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Lister v Hesley Hall Ltd, House of Lords, 3 May 2001

8 May 2001
The issues

Negligence – Employer’s Duty – Vicarious Liability – Residential Schools – Whether An Employer Can Be Liable For Sexual Abuse Committed By An Employee

The facts

Hesley Hall Limited ran a school for boys with emotional and behavioural difficulties. G was employed as a Warden and House Keeper. Between 1979 and 1982 G subjected the Claimants to systematic sexual abuse. He sued Hesley Hall Limited on the grounds that it was negligent in selecting, appointing and supervising G and on the grounds that it was vicariously liable for G’s wrongdoing.

At first instance the Judge dismissed the claim in negligence and held that the Claimant could not be vicariously liable for the sexual assaults themselves which could not possibly come within G’s scope of duties as employee. However, the Judge held that Hesley Hall Limited was liable vicariously for G’s failure to report any harm which he perceived had come to any of the boys in his care.

The Court of Appeal allowed Hesley Hall Limited’s appeal on the grounds that if the sexual assaults were themselves outside the course of his employment the failure to prevent or report hose assaults could not possibly be within the course of him employment.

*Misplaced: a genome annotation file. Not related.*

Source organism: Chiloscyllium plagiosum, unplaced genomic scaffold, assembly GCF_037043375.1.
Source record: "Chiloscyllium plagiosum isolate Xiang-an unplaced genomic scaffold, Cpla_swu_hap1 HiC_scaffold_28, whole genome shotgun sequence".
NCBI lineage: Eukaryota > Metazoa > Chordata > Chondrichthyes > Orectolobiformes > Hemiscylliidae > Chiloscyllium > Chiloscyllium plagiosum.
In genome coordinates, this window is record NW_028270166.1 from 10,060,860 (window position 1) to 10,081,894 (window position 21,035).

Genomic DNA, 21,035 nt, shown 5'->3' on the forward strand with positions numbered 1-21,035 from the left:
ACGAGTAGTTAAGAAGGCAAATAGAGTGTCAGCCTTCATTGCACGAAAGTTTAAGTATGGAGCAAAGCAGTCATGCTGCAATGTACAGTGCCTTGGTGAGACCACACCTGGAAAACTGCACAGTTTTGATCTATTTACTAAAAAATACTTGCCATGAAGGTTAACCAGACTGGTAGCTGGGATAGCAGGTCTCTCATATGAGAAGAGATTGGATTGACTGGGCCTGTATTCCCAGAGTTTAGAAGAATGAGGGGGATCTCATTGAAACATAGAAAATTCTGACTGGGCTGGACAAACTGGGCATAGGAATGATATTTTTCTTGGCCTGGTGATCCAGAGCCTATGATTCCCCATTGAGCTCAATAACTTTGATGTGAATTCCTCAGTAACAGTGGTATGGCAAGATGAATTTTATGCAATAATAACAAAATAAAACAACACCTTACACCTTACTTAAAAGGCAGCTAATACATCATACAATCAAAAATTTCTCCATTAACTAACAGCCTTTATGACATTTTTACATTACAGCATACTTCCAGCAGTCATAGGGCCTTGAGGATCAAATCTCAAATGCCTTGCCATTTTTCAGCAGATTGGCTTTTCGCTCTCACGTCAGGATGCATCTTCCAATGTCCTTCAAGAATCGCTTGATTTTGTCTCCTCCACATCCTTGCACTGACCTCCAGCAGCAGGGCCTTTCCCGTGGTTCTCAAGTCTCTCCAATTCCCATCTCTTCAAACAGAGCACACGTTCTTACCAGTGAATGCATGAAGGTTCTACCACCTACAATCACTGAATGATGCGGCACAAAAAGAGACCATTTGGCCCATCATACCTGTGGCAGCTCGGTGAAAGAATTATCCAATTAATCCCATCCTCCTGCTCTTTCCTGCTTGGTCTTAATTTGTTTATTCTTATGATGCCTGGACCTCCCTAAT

The decision

1. The Court of Appeal had taken the wrong approach in trying to decide whether the acts for which an employer was sought to be held vicariously liable were modes of doing authorised acts. This was simplistic and erroneous.

2. The proper approach was to adopt a broad assessment of the nature of the employees employment.

3. If that approach was adopted it was possible to look at the question of vicarious liability on the basis that Hesley Hall Limited had undertaken to care for the boys in its care through the services of G. ST v North Yorkshire County Council was wrongly decided.

4. The determining factor was whether or not G’s wrongdoing was so closely associated with his employment that it would be fair and just to hold Hesley Hall Limited vicariously liable and on the facts of this case the answer was yes.

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The content on this page is provided for the purposes of general interest and information. It contains only brief summaries of aspects of the subject matter and does not provide comprehensive statements of the law. It does not constitute legal advice and does not provide a substitute for it.

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